By Mike Fisher
DALLAS (105.3 The Fan) – Nobody in radio gets big guests to say big things better than “Shan & RJ’’ on 105.3 The Fan, and it happened again this week when they asked iconic tough guy Mike Ditka for his thoughts on Colin Kaepernick’s kneeling civil-rights protests during the National Anthem.
“I think it’s a problem,” Ditka said. “Anybody who disrespects this country and the flag: If they don’t like the country, they don’t like our flag, get the hell out.’’
Ditka is well within his rights to play the “Get-Off-My-Lawn’’ card here. But as is the case with many who think their version of “patriotism’’ must be shared by all Americans, Iron Mike has it backwards.
Why should peaceful protesters “get the hell out’’? Why shouldn’t the angry objectors to the peaceful protesters be the ones who should “get the hell out’’?
The reality is, there is room within the U.S. Constitution for both our Kaepernicks and our Ditkas; indeed, that’s largely the point of our Constitution. Peaceful protests against racial inequality don’t automatically “not like our country’’; to the contrary, they love America enough to stand up for their beliefs, to absorb verbal abuse for their beliefs (from the legendary Ditka and countless others), to absorb even physical abuse for their beliefs.
Violence, from any side of this “war,’’ is unlikely to fuel progress. But a series of “peaceful protests’’ — which is all I’ve witnessed NFL players engage in — has already raised awareness and forged a stage for discussion.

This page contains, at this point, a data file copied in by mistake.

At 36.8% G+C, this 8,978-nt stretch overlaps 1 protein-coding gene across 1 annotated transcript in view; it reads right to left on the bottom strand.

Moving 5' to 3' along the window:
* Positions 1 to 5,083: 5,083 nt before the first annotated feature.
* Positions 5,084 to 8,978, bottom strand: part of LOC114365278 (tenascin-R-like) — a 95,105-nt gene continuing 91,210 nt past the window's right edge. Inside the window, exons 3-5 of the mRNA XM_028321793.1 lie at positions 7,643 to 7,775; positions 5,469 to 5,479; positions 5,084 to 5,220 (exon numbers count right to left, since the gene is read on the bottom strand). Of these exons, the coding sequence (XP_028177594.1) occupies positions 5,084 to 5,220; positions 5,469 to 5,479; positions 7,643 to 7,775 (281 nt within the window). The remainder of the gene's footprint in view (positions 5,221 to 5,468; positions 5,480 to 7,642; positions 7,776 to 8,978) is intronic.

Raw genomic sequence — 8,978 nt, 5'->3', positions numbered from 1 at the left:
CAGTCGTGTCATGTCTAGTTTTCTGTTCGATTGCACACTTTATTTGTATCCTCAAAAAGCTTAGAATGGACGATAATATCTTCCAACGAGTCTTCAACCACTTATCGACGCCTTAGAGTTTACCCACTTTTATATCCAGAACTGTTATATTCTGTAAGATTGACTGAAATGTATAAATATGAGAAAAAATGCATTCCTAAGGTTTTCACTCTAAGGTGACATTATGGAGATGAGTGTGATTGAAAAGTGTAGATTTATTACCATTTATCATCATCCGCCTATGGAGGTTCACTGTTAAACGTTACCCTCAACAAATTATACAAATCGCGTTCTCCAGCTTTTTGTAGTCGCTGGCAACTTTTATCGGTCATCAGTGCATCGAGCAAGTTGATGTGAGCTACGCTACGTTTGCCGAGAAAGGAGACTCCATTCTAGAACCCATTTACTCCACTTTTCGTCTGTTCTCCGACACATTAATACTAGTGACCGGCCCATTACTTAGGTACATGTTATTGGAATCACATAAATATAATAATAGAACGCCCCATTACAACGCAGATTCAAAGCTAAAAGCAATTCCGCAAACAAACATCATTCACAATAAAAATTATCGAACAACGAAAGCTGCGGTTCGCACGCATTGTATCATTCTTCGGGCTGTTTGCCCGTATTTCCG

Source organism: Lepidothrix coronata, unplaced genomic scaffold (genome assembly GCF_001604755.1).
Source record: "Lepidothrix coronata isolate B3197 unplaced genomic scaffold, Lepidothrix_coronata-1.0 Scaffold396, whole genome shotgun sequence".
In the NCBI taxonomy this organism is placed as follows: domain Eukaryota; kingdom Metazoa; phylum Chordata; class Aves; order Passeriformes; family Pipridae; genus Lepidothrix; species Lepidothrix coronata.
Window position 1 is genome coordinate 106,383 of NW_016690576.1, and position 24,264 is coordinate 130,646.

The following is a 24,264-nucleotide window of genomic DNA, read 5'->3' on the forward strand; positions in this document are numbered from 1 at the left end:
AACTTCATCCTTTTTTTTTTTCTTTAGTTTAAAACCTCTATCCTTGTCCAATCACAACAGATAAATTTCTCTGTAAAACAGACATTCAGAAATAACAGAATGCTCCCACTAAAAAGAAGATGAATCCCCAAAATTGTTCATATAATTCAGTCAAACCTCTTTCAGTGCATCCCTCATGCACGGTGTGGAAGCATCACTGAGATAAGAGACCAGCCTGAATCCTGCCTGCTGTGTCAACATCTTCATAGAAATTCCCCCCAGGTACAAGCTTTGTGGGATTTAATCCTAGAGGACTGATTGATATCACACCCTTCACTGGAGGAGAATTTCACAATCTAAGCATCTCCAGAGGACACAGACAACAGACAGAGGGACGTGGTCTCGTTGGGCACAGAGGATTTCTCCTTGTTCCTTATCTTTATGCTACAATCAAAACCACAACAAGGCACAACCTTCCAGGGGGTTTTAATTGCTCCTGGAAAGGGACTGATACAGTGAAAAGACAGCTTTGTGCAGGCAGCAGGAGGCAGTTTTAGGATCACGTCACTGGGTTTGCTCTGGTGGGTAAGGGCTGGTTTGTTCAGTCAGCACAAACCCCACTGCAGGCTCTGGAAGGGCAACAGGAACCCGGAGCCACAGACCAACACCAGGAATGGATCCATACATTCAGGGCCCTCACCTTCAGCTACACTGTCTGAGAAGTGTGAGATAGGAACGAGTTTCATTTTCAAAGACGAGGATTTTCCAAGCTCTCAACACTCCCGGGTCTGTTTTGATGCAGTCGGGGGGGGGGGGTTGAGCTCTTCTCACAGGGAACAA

“Freedom,’’ though, is a tricky thing. Kaepernick has a right to his opinion, no matter how outrageous you think it might be. Ditka has the exact same rights — not greater rights, not lesser rights. Exactly the same.
“I have no respect for Colin Kaepernick,” Ditka told our guys “Shan & RJ.” “He probably has no respect for me, that’s his choice. My choice is that I like this country, I respect our flag, and I don’t see all the atrocities going on in this country that people say are going on.”
Yes, even the awareness or lack thereof of “atrocities,’’ and even the definition of whether tragedies involving police officers and black citizens are properly defined as “atrocities’’ is up to each of us. But a desire for “change in America’’ should’t be misunderstood as “hatred of America.’’ You are not a patriot simply because you enjoy the status quo, and you are not a “thug’’ or a “rebel’’ or a “traitor’’ because you wish to motivate advancement.
Consider the wise words of Cowboys veteran leader Jason Witten, who recently answered my Kaepernick-related question thusly:
“Certainly we have that freedom in this country,’’ Witten said. “We’re fortunate to be able to (choose). There’s been a lot of guys taking stands and you look at what (the Cowboys) did with police families and victims families, that was something we put our efforts into, and we felt that was important. There’s been a lot of talk about it. I love what different guys have said and done. Unique perspectives. Everybody does have a different point of view.”
Anyone arguing against Witten’s right, or my right, to express the above views is not, in fact, an advocate of “free speech.’’ The greatest test of “freedom of expression’’ doesn’t come when you agree with the principles of the speaker. If we truly agree with the concept of “free speech” we’re especially in favor of free speeches with which we disagree.
That goes for Ditka, even if you’re troubled by his view.
That goes for Kaepernick, even if you’re troubled by his view, too.
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